By Jade Stone, NWA wife and mom
As we approach yet another holiday season, I find myself preparing for the arrival of the orders for my husband’s second deployment with the National Guard.
Jay is away now for training which will most certainly lead to yet another deployment next year. Though I sit and miss him dearly, I know he is safe and warm, stateside. I feel blessed that he got to come home for a few days for Thanksgiving before having to return to finish the training.
I’m reminded of troops who are not so fortunate and how hard this is on their families. I personally know first hand the effects deployment can have on an entire family, be it a mom or dad, brother, sister, spouse, son, daughter, or friend. We are all deeply touched by this act of self sacrifice in ways that so many in the “civilian world” may never truly understand.
My husband, Jay, was deployed to Iraq in 2006 for 18 months. Our son, Jess, was 6 months old at the time. We knew then, that he would be gone for the majority of our son’s life at that point and would miss out on so many firsts, for example, that first step, or first real word, even the first and possibly second birthday as well.
Our biggest concern then however, was if our son would know who daddy actually was when my husband returned. As difficult as it was for Jay to leave us behind to fight a virtually invisible enemy, it was even more heart wrenching to imagine a reunion after almost 2 years in which our son didn’t recognize his own father. We did everything we could to keep Jay a presence in our home like creating a scrapbook of all of us together, talking about daddy everyday and night, and when time and schedule would allow, keeping in touch with web cams. Thank God for the Internet!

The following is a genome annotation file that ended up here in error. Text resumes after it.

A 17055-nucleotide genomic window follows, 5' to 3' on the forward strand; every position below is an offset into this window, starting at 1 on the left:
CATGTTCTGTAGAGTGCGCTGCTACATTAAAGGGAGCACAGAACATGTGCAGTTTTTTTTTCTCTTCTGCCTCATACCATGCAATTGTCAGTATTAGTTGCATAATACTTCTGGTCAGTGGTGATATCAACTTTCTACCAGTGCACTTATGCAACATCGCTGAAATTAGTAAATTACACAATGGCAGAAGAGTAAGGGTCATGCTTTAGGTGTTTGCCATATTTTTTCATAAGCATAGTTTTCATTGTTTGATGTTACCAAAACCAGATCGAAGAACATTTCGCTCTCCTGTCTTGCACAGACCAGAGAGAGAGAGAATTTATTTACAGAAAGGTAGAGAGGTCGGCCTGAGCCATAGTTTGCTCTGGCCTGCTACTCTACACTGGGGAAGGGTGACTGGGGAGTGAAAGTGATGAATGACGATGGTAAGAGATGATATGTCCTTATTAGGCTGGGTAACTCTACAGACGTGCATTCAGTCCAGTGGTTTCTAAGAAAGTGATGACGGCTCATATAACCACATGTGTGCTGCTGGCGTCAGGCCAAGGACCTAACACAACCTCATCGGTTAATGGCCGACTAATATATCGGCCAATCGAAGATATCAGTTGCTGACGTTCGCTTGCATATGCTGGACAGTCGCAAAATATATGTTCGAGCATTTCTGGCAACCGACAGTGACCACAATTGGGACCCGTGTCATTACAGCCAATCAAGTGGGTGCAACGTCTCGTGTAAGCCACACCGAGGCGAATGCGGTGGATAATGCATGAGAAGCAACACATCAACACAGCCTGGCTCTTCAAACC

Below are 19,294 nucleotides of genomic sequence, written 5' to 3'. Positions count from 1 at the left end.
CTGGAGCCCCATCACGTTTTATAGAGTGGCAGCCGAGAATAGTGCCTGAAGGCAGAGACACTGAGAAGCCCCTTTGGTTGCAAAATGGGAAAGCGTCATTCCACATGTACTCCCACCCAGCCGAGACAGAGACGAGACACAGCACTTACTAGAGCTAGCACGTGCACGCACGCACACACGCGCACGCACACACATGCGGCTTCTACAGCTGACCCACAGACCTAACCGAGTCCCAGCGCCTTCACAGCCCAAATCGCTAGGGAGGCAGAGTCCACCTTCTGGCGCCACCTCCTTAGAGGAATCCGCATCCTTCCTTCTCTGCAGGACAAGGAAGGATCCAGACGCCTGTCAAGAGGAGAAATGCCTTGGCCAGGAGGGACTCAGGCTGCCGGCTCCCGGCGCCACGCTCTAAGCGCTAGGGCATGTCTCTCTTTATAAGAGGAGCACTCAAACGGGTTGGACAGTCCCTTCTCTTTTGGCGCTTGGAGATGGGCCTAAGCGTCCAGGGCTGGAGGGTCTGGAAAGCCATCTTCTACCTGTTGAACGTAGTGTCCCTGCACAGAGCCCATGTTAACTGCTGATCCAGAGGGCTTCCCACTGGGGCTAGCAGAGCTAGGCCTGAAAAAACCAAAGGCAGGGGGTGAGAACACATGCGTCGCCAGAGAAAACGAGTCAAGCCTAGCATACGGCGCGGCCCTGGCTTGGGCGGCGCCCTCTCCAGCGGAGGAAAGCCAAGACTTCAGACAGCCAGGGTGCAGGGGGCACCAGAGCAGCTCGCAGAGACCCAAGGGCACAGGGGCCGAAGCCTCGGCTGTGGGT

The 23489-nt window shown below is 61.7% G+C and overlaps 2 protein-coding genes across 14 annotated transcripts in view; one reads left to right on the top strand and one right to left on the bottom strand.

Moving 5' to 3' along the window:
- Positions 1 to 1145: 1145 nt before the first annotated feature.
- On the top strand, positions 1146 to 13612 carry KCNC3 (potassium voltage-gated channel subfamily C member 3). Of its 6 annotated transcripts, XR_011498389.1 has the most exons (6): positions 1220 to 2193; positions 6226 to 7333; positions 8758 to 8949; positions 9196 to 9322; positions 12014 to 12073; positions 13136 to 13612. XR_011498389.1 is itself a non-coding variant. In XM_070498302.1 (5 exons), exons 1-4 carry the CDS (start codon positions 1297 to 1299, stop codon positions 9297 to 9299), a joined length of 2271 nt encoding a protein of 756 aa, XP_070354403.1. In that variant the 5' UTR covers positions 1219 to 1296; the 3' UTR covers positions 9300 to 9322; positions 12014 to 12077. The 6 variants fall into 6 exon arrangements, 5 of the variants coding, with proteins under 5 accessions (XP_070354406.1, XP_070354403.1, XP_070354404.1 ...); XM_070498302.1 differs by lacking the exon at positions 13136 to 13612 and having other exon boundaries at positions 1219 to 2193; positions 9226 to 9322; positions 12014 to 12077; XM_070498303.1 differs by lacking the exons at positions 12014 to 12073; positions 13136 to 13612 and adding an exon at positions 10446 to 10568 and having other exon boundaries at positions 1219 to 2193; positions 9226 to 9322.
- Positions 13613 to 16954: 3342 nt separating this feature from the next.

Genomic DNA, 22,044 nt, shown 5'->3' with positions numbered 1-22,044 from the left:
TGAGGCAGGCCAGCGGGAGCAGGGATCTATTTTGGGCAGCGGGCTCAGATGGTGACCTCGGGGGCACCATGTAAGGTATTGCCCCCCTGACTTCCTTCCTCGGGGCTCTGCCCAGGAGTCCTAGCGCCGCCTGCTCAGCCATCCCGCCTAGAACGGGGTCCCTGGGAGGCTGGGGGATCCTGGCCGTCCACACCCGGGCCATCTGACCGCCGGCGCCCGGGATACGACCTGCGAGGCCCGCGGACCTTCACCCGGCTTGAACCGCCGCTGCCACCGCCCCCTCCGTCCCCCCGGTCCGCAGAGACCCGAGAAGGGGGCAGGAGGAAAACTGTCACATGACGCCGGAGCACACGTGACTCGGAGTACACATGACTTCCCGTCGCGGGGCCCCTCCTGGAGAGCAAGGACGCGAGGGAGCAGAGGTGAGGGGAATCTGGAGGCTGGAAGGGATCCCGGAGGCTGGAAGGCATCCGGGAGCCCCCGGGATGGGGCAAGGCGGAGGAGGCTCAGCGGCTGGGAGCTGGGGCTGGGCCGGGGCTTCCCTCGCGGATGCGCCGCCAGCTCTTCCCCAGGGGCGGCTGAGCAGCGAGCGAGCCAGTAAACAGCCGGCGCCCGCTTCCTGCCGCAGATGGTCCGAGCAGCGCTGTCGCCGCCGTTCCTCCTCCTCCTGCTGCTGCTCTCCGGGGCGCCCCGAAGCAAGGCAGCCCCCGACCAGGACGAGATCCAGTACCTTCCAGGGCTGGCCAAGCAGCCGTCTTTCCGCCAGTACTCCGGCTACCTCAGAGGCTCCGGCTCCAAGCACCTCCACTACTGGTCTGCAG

Unfortunately it didn’t take Jess long before he started to call the computer “daddy”. The first time it happened, my heart broke in two, to think he didn’t even realize who this person was. Shortly after that, I heard through an FRG (family readiness group) email about a company called Flat Daddies that created life size posters of the deployed parent for their children.
I jumped at the chance to bring Jay to life, with the hopes of teaching our little one that daddy was more than a “show” on a computer screen, but rather a life size person in his life who loved him dearly. I went to their website, uploaded the best photo I could find of Jay in his ACU’s (uniform) and within 10 days, we had a life size picture of daddy that we could talk to, pray with and even exchange “sugars” with every night before bed. I hung it over his crib so that to Jess, it appeared that daddy was looking over him always as he slept. It helped tremendously!
It’s hard to tell what a 9-month-old or even 12-month-old child really understands or knows but one thing was certain, when Jay arrived home on R&R, Jess was so excited to see that happy face on the wall emerge from a crowd of soldiers full of life and laughter! Certainly, R&R meant only 2 weeks at home and then back to Iraq, however, he returned in one piece (mostly, but that’s another article altogether!) just in time for Jess’ second birthday. We were very fortunate that time that “alls well that ends well” and while it did take some warming up, the two were thick as thieves in no time at all!
While we don’t know exactly where or when, this next deployment will take place, we don’t know its coming. Our son is now 4, and time will not pass so easily for this upcoming deployment. In the meantime, we have truly learned that family time together is invaluable and that we must treat each moment together as a gift because there are no guarantees in life. This year, I am incredibly thankful that we were given the chance to be together this past holiday.
I am so grateful to the men and women of our armed forces and their selfless sacrifices that make our homes here in America a peaceful place to be. Just as Jay’s poster looked over Jess as he slept peacefully, our troops keep vigilant watch so that our lives may go on uninterrupted, without questioning the effects on their own lives. I pray that their families find peace and that they be given the opportunity to have this same moment together in the future upon their soldier’s safe return.
May God bless you all.